Yesterday I came across this article that addressed updating Child Labor Laws in America. And tried desperately to wrap my brain around a logical explanation, why restricting youths from agricultural involvement was a good idea. After a period of extreme frustration with the absurdity of the issue; I settled with the fact at its core, it has nothing to do with exploiting child labor; it had to do with fear–in this case, safety.
It makes a few moments of my past weekend more precious. After explaining the basics of horse psychology to a group of young girls (ages 6 & 10); the youngest and smallest one volunteer to carry a sledge hammer. This was a vital tool needed to loosen and re-sink an iron stake to relocate a pony stallion to a new spot for fresh grazing. The five girls did it all by themselves. As a teacher, I only verbally offered techniques, such as how to loosen the stake and pull it from the ground, and how to lead the stallion–who’d rather bee-line it for the barn—by turning him in a circle to redirect his focus. A slight drizzle fluttered down from sky, so the children took that into account and situated the pony where he could get shelter under the leaves of a deciduous tree. This simple action displayed empathy, follow through and accomplishment for these girls.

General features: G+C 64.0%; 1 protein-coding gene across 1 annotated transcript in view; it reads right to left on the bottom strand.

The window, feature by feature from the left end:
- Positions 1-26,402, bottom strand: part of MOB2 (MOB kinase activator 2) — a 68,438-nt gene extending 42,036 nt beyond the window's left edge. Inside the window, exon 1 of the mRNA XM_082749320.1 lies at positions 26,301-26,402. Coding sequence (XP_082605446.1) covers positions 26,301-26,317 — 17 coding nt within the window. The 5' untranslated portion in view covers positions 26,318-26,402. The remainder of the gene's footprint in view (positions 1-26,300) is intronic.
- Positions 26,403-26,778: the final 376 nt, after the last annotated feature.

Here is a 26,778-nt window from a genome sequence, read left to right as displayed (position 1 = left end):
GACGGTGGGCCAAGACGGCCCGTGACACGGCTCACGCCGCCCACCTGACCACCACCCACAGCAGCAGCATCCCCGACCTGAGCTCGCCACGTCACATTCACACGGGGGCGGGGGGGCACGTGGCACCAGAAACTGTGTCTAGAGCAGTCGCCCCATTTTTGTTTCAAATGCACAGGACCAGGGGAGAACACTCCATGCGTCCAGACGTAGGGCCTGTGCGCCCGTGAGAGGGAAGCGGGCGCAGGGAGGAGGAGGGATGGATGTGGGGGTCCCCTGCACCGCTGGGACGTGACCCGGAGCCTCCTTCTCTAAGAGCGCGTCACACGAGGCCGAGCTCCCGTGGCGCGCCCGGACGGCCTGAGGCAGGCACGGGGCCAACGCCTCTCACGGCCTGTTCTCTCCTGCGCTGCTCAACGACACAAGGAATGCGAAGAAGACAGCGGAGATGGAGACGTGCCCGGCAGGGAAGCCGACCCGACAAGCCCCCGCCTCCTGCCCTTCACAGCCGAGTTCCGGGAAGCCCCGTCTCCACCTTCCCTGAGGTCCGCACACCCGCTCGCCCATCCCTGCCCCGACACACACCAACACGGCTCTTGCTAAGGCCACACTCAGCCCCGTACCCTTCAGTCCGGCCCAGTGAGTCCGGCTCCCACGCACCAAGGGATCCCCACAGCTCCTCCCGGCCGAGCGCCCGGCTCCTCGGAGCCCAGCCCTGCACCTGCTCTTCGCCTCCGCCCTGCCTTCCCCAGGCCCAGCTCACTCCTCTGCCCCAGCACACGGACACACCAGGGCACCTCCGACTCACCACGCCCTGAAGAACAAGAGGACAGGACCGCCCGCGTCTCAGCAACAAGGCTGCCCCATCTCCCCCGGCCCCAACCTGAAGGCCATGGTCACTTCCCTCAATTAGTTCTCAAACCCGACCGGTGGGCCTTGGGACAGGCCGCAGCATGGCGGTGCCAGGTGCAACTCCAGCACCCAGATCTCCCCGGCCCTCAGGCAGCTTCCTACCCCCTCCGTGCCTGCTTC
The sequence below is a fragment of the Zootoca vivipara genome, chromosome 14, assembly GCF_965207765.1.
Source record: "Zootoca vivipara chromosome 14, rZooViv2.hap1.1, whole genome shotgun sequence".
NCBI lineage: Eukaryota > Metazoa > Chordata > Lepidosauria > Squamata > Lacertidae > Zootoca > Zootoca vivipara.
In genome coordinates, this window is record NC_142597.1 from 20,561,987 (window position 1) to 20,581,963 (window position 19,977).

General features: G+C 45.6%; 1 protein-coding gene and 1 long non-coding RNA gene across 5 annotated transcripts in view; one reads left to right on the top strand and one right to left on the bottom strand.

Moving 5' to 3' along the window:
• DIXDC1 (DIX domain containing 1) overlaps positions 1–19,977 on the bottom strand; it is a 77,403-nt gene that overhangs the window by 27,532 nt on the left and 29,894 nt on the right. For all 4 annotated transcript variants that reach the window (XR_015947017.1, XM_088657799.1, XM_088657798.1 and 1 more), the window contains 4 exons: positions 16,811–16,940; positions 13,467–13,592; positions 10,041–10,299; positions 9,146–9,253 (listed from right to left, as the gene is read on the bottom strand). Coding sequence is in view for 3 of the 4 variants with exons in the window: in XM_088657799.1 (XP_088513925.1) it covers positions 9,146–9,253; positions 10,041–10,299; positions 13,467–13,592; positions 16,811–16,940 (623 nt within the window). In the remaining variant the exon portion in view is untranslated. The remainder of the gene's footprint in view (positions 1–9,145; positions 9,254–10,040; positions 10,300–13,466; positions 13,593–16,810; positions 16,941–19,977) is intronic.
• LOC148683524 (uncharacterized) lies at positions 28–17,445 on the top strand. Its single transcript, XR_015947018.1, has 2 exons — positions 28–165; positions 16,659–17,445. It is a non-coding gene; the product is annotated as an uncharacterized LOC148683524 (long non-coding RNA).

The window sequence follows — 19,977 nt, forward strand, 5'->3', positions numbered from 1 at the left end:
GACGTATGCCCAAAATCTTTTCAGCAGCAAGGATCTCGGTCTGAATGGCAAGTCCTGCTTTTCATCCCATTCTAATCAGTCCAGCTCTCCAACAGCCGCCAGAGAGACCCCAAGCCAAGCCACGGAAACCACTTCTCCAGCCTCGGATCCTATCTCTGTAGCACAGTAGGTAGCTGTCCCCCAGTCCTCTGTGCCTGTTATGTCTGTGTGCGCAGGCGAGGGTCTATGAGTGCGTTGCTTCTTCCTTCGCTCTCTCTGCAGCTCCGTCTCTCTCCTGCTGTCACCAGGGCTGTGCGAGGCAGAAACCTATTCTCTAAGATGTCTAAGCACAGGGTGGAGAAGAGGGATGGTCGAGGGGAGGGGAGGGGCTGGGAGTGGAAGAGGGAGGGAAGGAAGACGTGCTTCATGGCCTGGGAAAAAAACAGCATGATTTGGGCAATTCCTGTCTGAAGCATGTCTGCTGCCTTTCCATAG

During sharing circle around the campfire later that night, many of the children said their favorite moments of the day included being around the horses. Such as, riding the draft horse mare bareback; watching me rescue a horse from a dangerous situation; and moving the pony to a fresh spot of grass. These experiences connected the children with a larger awareness of their surroundings and let them apply the horse psychology and safety I’d taught them at the beginning of our class.
Fear shouldn’t prevent us from living and learning new things. No matter what age.